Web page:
It could be argued that St Margaret was Scotland’s greatest female character. Born into a time where Scotland was a lawless and dangerous place St Margaret was a great civilising influence on the country and her legacy exists all over Scotland today.
Margaret was born, possibly in Hungary, in 1046. A member of an ancient English royal family, she was a direct descendant of King Alfred and was the granddaughter of King Edmund Ironside of England through his son Edward. The families claim to the English throne was usurped when The English nobility elected Harold Godwin as Edward’s successor. Harold famously died at the Battle of Hastings when William the conqueror brought the Normans across from France.
Margaret’s mother Agatha realised that as Saxon royals the family was in great danger from the advancing Normans so decided to return to the Continent. However a storm drove their ship to Scotland, where Scottish King Malcolm III took the party under his protection, after much convincing (Margaret was already a profoundly devout religious woman) Malcolm Married her around 1069.
Queen Margaret’s influence on the Scottish court was immense, she brought European manners and culture which softened its barbaric reputation. Her greatest influence though was religious with many reforms, founded churches and monasteries including Dunfermline Abbey, put laws in place releasing workers from servile labour on the Sabbath and set up the ‘Queens Ferry’ over the forth so pilgrims could visit religious centres.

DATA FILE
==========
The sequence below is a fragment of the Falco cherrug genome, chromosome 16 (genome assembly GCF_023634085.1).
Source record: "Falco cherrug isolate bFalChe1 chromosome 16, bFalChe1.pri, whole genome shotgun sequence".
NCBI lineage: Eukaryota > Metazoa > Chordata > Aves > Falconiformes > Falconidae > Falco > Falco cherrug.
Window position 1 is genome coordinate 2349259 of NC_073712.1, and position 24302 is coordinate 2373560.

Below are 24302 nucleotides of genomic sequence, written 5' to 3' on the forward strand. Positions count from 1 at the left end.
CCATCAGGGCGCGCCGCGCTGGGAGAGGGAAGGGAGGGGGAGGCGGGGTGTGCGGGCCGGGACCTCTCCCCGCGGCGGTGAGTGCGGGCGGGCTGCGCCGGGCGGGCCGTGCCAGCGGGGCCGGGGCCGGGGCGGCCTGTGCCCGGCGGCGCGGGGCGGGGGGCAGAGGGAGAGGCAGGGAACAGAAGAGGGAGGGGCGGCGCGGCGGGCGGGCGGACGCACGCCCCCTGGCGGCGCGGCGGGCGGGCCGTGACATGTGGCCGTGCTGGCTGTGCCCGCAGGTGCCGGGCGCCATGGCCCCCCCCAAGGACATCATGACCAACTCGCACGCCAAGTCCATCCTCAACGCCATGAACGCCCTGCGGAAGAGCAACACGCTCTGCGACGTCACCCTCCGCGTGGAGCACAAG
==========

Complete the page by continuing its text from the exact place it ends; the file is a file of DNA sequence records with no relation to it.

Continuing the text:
She also changed the language that mass was performed in from Gaelic to Latin. This aligned the church in Scotland closer to Rome but also may have been an attempt by Margaret to bring together England and Scotland and allow closer ties between the countries.
Margaret and Malcolm had eight children. Her time was given up to prayer and religious piety, however this may have led to her early death as constant fasting and abstinence weakened her (notwithstanding the eight children). In 1093 she fell gravely ill, only to learn that her husband and eldest son had been ambushed and killed at the Battle of Alnwick. She died shortly afterwards aged only forty-seven, her body was buried before the high altar at Dunfermline.
In 1250 Margaret was canonized by Pope Innocent IV, and her relics were moved to a new shrine in 1259. Unfortunately the lot of a saint is such that your earthly body though revered doesn’t get a lot of rest. During the Reformation her head passed to Mary Queen of Scots. It later was possessed by Jesuits but was lost during the French Revolution. Reputedly the rest of her relics, together with those of Malcolm, were acquired by Philip II of Spain but were also lost.
The feast of St. Margaret is now observed by the whole Church on 10 June. The Episcopal Church Commemorates St. Margaret each year on the Sunday closest to the anniversary of her death 16th November.